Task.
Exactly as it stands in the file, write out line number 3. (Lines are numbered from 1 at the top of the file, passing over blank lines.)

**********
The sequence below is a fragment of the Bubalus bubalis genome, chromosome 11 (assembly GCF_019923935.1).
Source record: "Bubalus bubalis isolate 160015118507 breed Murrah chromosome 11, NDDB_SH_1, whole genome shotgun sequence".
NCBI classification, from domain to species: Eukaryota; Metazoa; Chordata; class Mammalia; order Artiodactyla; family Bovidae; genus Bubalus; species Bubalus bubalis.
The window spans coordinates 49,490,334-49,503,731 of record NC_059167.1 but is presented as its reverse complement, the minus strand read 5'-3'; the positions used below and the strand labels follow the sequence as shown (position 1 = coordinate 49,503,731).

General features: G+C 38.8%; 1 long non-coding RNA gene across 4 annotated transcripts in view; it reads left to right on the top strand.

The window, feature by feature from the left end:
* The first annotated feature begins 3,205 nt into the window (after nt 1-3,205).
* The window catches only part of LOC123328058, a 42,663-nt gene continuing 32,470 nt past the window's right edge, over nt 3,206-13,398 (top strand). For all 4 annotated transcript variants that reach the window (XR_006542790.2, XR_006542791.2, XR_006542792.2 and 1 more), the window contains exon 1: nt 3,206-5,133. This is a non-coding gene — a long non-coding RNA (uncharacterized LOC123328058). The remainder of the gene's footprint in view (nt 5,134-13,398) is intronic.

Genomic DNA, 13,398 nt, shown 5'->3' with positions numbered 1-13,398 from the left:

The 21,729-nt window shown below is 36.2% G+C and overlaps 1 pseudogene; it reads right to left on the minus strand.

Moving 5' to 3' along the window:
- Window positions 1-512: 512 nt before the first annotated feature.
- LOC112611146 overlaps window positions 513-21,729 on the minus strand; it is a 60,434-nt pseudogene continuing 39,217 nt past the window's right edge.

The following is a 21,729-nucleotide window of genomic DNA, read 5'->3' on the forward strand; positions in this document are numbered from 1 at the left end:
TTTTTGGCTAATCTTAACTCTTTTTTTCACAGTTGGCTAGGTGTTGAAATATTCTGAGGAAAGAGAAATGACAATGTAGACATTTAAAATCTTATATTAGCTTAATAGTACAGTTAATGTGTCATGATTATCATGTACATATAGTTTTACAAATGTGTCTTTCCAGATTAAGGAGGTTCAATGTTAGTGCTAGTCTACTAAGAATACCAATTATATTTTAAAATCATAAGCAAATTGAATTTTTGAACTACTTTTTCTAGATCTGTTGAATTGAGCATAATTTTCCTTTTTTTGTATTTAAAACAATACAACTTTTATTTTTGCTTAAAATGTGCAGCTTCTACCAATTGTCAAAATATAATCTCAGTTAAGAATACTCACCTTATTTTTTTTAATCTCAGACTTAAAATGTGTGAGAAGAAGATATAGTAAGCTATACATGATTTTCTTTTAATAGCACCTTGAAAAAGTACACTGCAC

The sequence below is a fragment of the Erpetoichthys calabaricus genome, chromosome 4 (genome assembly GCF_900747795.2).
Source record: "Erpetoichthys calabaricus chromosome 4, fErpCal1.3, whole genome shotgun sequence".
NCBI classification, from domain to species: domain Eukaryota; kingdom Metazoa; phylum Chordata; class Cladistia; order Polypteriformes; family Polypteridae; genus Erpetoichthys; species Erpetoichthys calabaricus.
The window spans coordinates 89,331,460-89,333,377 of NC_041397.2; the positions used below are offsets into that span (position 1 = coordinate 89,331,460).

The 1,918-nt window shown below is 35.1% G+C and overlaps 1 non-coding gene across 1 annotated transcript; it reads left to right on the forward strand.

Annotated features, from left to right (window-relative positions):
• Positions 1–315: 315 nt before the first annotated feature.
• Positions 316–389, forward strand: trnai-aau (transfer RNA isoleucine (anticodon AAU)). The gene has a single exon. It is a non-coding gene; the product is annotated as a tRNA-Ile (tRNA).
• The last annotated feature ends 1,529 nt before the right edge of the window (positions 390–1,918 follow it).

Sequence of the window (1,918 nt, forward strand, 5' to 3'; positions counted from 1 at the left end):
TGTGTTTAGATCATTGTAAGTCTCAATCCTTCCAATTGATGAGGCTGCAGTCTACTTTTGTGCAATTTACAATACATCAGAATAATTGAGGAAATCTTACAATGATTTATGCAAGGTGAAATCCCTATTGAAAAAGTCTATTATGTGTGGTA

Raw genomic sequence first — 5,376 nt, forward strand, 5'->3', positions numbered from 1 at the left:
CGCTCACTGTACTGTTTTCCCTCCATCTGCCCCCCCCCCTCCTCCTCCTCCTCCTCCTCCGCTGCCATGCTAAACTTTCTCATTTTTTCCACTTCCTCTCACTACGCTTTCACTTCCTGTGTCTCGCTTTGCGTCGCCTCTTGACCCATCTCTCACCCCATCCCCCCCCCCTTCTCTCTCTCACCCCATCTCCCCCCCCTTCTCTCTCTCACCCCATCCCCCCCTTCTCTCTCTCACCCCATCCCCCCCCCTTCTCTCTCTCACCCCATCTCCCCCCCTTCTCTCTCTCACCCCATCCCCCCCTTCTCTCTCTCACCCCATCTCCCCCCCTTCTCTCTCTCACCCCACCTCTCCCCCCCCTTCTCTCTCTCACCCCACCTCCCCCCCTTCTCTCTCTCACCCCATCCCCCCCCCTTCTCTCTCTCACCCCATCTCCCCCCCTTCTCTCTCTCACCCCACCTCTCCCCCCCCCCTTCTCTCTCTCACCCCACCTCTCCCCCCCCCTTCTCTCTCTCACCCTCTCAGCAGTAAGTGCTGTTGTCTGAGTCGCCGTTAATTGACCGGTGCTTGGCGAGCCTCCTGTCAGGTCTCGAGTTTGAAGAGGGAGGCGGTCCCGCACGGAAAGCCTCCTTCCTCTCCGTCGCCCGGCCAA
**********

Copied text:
NCBI classification, from domain to species: Eukaryota; Metazoa; Chordata; class Mammalia; order Artiodactyla; family Bovidae; genus Bubalus; species Bubalus bubalis.